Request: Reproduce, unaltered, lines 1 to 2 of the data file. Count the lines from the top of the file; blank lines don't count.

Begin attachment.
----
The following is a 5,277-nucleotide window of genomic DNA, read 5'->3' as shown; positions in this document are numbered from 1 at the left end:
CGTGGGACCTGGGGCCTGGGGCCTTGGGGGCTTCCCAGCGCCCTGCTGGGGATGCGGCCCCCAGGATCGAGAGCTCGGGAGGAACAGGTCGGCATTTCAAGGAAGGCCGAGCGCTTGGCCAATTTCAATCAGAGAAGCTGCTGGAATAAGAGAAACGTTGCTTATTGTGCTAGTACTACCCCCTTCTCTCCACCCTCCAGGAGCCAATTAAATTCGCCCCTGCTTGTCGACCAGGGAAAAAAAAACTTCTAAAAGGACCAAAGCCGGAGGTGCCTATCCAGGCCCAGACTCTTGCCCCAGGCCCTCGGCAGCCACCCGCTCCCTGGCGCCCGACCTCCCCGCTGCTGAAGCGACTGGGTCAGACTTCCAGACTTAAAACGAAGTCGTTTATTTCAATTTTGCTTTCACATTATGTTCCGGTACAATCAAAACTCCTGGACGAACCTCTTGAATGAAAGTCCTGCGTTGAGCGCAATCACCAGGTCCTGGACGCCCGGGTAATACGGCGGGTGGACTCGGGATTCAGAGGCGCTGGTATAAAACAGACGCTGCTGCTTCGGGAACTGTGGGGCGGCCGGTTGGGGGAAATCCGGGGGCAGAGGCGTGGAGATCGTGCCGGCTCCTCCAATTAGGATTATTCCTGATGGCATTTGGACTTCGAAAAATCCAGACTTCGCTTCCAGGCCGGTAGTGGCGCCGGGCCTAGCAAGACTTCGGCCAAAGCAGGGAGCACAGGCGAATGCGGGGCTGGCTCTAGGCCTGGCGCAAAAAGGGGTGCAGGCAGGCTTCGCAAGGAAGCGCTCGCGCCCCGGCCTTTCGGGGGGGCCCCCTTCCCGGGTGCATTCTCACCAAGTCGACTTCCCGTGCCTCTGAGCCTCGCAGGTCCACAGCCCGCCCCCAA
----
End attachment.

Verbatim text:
The following is a 5,277-nucleotide window of genomic DNA, read 5'->3' as shown; positions in this document are numbered from 1 at the left end:
CGTGGGACCTGGGGCCTGGGGCCTTGGGGGCTTCCCAGCGCCCTGCTGGGGATGCGGCCCCCAGGATCGAGAGCTCGGGAGGAACAGGTCGGCATTTCAAGGAAGGCCGAGCGCTTGGCCAATTTCAATCAGAGAAGCTGCTGGAATAAGAGAAACGTTGCTTATTGTGCTAGTACTACCCCCTTCTCTCCACCCTCCAGGAGCCAATTAAATTCGCCCCTGCTTGTCGACCAGGGAAAAAAAAACTTCTAAAAGGACCAAAGCCGGAGGTGCCTATCCAGGCCCAGACTCTTGCCCCAGGCCCTCGGCAGCCACCCGCTCCCTGGCGCCCGACCTCCCCGCTGCTGAAGCGACTGGGTCAGACTTCCAGACTTAAAACGAAGTCGTTTATTTCAATTTTGCTTTCACATTATGTTCCGGTACAATCAAAACTCCTGGACGAACCTCTTGAATGAAAGTCCTGCGTTGAGCGCAATCACCAGGTCCTGGACGCCCGGGTAATACGGCGGGTGGACTCGGGATTCAGAGGCGCTGGTATAAAACAGACGCTGCTGCTTCGGGAACTGTGGGGCGGCCGGTTGGGGGAAATCCGGGGGCAGAGGCGTGGAGATCGTGCCGGCTCCTCCAATTAGGATTATTCCTGATGGCATTTGGACTTCGAAAAATCCAGACTTCGCTTCCAGGCCGGTAGTGGCGCCGGGCCTAGCAAGACTTCGGCCAAAGCAGGGAGCACAGGCGAATGCGGGGCTGGCTCTAGGCCTGGCGCAAAAAGGGGTGCAGGCAGGCTTCGCAAGGAAGCGCTCGCGCCCCGGCCTTTCGGGGGGGCCCCCTTCCCGGGTGCATTCTCACCAAGTCGACTTCCCGTGCCTCTGAGCCTCGCAGGTCCACAGCCCGCCCCCAA